Simone Biles and unprecedented Olympic pressure


Olympic athletes are Get used to the pressure. Before each Olympics, a handful of stars from each country will be selected as medal contenders. Their faces are plastered with billboards and newspapers, social media and yogurt advertisements.

They work with sports psychologists and performance coaches to help them cope with the desired pressure and develop psychological coping strategies to ensure optimal performance: visualization, breathing exercises, adaptability.But the Tokyo Olympics It has caused unique challenges that cannot be dealt with. Without their support system, some athletes felt the pressure.

These games are unique because they put the athlete’s mental health first.American gymnast Simone Byers Withdrawing from two games with fear of herself, Japanese tennis star Naomi Osaka-these Olympic spokespersons-also mentioned her mental health after being eliminated in singles matches. They will not be the only athletes facing these challenges.

Sports psychologist Josie Perry has witnessed a dramatic increase in the number of people contacting her for help with performance anxiety during the pandemic. “There are so many differences in our lives, we are all closer to the edge of anxiety,” she said. “Certain circumstances bring us closer to the edge-in a place we are not used to, with people who are annoying us, starving, in a pandemic.”

Anxiety can affect performance by triggering so-called amygdala hijacking. The primitive parts of the brain short-circuit, bypassing more rational areas, allowing stress hormones to flood the body. This may cause fighting, flight, or freezing reactions-athletes may panic and make wrong decisions, or may focus too much on skills that should be easy and automatic. However, in addition to affecting their performance, anxiety can also cause emotional loss-as the pandemic has brought potential problems to the forefront, this is finally beginning to be recognized.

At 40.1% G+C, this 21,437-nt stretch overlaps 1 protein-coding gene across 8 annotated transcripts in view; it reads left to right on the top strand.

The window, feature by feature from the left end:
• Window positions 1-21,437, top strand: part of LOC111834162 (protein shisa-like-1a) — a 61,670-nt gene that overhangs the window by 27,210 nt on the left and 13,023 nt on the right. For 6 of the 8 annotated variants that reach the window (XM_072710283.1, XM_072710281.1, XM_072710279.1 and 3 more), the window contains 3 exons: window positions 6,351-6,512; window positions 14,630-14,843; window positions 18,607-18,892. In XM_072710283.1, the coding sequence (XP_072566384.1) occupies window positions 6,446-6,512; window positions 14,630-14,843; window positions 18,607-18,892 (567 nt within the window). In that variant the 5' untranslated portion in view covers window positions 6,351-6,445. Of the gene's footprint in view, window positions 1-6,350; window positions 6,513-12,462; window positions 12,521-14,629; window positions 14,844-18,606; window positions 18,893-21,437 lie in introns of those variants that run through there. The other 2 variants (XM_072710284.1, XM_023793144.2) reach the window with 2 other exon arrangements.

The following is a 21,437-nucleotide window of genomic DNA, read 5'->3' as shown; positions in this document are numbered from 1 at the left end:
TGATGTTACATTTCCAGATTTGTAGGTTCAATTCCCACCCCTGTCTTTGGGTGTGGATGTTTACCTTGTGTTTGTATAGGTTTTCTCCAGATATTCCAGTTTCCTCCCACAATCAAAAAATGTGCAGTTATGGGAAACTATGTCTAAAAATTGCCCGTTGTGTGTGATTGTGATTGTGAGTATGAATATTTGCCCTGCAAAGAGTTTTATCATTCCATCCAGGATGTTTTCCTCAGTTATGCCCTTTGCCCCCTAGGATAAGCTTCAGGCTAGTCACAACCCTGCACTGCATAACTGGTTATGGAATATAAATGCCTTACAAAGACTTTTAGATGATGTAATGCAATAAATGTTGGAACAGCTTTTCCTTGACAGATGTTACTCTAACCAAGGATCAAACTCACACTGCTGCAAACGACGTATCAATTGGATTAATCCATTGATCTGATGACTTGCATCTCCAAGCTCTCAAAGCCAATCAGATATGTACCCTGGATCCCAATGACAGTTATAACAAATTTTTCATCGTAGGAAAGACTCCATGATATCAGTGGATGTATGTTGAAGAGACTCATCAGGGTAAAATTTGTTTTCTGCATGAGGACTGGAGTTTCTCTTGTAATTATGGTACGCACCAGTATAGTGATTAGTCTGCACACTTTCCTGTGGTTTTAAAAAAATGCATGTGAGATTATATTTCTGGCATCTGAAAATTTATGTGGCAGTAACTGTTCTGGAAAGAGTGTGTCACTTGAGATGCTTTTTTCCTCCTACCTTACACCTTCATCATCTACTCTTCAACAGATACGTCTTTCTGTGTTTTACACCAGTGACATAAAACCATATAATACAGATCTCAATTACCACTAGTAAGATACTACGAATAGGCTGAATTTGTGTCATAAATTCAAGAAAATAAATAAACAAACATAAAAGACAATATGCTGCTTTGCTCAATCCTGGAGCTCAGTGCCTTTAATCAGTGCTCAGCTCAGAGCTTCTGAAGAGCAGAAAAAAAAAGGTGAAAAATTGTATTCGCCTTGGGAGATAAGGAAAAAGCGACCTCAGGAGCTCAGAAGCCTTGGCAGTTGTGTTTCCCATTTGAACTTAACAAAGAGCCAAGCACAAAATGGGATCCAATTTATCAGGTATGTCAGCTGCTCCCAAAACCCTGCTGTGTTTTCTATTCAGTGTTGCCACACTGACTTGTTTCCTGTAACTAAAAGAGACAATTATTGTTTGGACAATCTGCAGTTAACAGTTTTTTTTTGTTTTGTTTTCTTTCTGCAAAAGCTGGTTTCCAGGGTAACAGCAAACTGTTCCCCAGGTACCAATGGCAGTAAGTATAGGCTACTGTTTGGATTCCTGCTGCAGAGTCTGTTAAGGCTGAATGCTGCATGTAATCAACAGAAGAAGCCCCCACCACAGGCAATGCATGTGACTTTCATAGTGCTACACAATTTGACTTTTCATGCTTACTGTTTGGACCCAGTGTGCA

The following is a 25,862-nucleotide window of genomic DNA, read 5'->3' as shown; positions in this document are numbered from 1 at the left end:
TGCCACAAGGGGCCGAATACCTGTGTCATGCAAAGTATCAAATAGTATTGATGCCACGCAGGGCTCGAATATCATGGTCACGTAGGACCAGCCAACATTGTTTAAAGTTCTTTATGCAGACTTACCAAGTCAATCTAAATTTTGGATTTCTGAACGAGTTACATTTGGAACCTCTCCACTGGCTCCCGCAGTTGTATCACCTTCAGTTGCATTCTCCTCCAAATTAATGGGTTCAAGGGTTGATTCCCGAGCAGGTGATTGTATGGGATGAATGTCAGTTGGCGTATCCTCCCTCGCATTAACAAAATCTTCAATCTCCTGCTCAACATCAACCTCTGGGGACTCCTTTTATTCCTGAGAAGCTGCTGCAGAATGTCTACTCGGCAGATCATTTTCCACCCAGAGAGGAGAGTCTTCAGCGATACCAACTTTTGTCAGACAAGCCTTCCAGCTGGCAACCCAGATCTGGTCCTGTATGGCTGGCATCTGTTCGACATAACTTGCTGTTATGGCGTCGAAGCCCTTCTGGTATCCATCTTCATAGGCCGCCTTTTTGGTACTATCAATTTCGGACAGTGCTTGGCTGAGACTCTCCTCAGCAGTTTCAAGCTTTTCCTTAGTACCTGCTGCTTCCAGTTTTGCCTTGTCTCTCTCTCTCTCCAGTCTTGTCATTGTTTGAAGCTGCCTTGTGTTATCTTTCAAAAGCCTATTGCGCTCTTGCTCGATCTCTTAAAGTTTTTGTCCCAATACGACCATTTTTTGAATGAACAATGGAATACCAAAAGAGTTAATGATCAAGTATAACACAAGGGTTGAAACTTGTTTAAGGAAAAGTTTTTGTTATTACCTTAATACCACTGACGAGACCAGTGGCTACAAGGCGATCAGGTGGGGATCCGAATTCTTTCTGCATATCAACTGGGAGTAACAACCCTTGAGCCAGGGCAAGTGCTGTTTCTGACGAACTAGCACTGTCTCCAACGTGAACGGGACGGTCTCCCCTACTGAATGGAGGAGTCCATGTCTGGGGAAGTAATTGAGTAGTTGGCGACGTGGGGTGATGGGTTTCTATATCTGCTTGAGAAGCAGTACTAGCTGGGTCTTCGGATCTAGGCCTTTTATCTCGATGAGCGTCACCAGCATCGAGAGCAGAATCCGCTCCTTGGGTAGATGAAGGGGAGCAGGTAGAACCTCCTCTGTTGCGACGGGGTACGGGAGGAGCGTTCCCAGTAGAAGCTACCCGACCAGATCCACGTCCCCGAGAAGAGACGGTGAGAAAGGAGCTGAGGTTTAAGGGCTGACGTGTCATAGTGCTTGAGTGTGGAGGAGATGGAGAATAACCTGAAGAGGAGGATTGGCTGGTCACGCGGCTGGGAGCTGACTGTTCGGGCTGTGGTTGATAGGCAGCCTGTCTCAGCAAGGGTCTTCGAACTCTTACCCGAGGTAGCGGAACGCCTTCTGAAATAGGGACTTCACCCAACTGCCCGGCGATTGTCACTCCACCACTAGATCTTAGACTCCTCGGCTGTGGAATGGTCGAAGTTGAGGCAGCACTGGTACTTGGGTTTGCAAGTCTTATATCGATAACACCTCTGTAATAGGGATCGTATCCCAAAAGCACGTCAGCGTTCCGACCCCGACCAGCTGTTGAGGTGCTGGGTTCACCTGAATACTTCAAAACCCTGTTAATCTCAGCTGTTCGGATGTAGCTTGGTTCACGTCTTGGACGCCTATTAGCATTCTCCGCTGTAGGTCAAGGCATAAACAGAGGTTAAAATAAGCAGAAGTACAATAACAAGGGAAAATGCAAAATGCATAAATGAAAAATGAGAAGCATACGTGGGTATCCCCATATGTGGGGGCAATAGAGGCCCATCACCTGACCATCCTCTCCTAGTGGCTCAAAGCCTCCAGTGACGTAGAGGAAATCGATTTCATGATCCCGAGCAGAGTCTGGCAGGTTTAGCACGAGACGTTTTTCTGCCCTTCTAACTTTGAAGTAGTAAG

when Coronavirus disease When it first appeared, few people could imagine the final scale of the pandemic. For athletes whose entire training schedule reaches its peak in the summer of 2020, the delay is a heavy blow-some people face training challenges without access to equipment or venues, not to mention dealing with the virus and potentially debilitating long-term The long-term impact of premature recovery actions.

It wasn’t until the last month or so that we were able to say with certainty that the Olympics would actually even be held in 2021. “Anytime you put uncertainty in a certain situation, it brings psychological pressure,” said David Shearer, an elite professor of performance psychology at the University of South Wales. “Some athletes thrive in this area and meet challenges; for others, this may affect their health.”

The Olympic environment is far from what athletes expected-from the concentration camp when they arrived, to the absence of support staff who would normally be there but are now trapped behind video calls. Athletes may be distracted by the domestic situation, or compare themselves with competitors in other countries-do they have to follow the same strict rules? Is their training affected? “It opens the door to the possibility of losing control of negative thoughts,” Shearer said. “At this point, it’s the individual’s skill level in handling these ideas.”

“The whole game is completely different from what I am used to,” the British Jed Jones, Who was the favorite of entering women’s taekwondo, but lost in 16 rounds. “Usually my whole family is there, so when I come out, when I am afraid, their cheers will give me extra motivation. I fell into that fear mode today.”


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